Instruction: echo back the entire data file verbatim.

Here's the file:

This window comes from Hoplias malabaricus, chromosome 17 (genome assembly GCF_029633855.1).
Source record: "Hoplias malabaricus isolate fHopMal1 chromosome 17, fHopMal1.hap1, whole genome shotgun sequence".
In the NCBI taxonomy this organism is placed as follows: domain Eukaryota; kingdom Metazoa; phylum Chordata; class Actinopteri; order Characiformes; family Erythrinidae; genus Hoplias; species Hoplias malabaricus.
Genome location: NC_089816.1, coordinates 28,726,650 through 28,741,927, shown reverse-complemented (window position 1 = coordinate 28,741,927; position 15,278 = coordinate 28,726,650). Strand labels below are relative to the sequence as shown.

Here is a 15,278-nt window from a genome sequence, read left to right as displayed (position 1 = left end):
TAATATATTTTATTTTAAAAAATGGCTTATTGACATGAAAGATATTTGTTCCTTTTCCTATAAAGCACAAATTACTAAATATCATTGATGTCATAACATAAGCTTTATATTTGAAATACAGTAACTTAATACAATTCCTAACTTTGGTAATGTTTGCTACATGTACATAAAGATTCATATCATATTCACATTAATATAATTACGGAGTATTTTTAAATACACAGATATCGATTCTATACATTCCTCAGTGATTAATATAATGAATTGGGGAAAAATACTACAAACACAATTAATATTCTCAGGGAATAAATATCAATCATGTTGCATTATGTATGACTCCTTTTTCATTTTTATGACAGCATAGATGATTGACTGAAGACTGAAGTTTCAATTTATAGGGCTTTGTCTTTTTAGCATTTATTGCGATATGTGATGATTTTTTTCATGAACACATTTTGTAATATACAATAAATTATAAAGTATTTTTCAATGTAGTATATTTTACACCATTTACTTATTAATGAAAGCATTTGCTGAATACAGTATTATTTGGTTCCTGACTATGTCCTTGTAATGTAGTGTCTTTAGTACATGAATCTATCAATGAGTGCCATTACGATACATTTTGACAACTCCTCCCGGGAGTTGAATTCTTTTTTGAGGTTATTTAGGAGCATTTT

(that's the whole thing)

This window comes from Hoplias malabaricus, chromosome 17 (genome assembly GCF_029633855.1).
Source record: "Hoplias malabaricus isolate fHopMal1 chromosome 17, fHopMal1.hap1, whole genome shotgun sequence".
In the NCBI taxonomy this organism is placed as follows: domain Eukaryota; kingdom Metazoa; phylum Chordata; class Actinopteri; order Characiformes; family Erythrinidae; genus Hoplias; species Hoplias malabaricus.
Genome location: NC_089816.1, coordinates 28,726,650 through 28,741,927, shown reverse-complemented (window position 1 = coordinate 28,741,927; position 15,278 = coordinate 28,726,650). Strand labels below are relative to the sequence as shown.

Here is a 15,278-nt window from a genome sequence, read left to right as displayed (position 1 = left end):
TAATATATTTTATTTTAAAAAATGGCTTATTGACATGAAAGATATTTGTTCCTTTTCCTATAAAGCACAAATTACTAAATATCATTGATGTCATAACATAAGCTTTATATTTGAAATACAGTAACTTAATACAATTCCTAACTTTGGTAATGTTTGCTACATGTACATAAAGATTCATATCATATTCACATTAATATAATTACGGAGTATTTTTAAATACACAGATATCGATTCTATACATTCCTCAGTGATTAATATAATGAATTGGGGAAAAATACTACAAACACAATTAATATTCTCAGGGAATAAATATCAATCATGTTGCATTATGTATGACTCCTTTTTCATTTTTATGACAGCATAGATGATTGACTGAAGACTGAAGTTTCAATTTATAGGGCTTTGTCTTTTTAGCATTTATTGCGATATGTGATGATTTTTTTCATGAACACATTTTGTAATATACAATAAATTATAAAGTATTTTTCAATGTAGTATATTTTACACCATTTACTTATTAATGAAAGCATTTGCTGAATACAGTATTATTTGGTTCCTGACTATGTCCTTGTAATGTAGTGTCTTTAGTACATGAATCTATCAATGAGTGCCATTACGATACATTTTGACAACTCCTCCCGGGAGTTGAATTCTTTTTTGAGGTTATTTAGGAGCATTTT